In Gulliver's Travels, what does Gulliver conclude about the difference between Yahoos and man?
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In his final journey, Gulliver comes upon the island of the Houyhnhnms, intelligent horses, and Yahoos, de-evolved human creatures with no intellect. While staying with the Houyhnhnms, Gulliver comes to the realization that Humankind, from which he descends, are barely more intelligent than the barbaric Yahoos, but have enough intellect to do great harm.
When I thought of my family, my friends, my countrymen, or the human race in general, I considered them, as they really were, Yahoos in shape and disposition, perhaps a little more civilized, and qualified with the gift of speech; but making no other use of reason, than to improve and multiply those vices whereof their brethren in this country had only the share that nature allotted them.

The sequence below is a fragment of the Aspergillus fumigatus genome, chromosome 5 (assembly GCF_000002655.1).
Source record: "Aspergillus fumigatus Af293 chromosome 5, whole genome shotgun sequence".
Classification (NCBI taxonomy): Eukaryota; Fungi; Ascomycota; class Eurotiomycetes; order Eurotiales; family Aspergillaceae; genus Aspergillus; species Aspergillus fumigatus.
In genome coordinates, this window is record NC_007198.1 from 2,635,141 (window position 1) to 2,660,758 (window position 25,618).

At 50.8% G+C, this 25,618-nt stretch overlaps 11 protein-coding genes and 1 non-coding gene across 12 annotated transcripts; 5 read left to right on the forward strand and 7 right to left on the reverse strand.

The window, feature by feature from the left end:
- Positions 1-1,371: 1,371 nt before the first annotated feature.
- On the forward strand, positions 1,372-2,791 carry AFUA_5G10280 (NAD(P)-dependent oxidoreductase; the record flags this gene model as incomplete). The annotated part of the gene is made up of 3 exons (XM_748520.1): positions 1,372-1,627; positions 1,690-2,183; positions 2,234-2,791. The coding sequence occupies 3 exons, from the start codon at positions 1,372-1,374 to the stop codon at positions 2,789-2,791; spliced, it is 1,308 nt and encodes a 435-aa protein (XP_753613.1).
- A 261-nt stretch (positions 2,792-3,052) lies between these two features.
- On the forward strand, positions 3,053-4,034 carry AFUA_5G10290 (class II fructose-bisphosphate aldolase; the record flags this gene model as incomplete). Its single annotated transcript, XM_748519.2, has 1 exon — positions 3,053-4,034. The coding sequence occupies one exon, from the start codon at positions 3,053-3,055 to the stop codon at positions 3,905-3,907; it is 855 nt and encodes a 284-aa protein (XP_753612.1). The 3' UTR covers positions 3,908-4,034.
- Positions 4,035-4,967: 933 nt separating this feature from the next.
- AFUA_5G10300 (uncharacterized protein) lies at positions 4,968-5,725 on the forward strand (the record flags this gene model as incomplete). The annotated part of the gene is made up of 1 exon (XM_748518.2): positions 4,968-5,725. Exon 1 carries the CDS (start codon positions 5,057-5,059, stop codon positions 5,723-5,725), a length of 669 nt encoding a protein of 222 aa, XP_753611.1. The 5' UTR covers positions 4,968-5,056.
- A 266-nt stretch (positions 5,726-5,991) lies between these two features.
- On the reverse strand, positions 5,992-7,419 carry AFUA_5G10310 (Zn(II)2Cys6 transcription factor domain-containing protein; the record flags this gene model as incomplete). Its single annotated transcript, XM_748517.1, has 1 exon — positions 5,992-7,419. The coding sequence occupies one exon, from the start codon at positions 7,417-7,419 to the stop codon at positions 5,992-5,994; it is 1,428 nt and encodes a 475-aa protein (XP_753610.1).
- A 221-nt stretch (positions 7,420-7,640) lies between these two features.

(Swift, Gulliver's Travels, eNotes eText)
In other words, while Humankind shares the baser qualities of the Yahoos, they only share the barest semblance of reason with the Houyhnhnms, and so are inferior. Their slight civilization and speech allow them to pretend to heights of reason and intellect, when in fact they use these gifts for little other than war and strife. Gulliver, disgusted with himself and his own previous association with the Yahoos of Humanity, withdraws from society and finds himself unable to live with even his beloved wife, although he tries to slowly acclimate himself to her. In this manner, Gulliver plans to spend the rest of his life teaching his children, and by proxy the rest of Humankind, the wiser teachings of the Houyhnhnms in an attempt to raise the levels of Human consciousness and reason.
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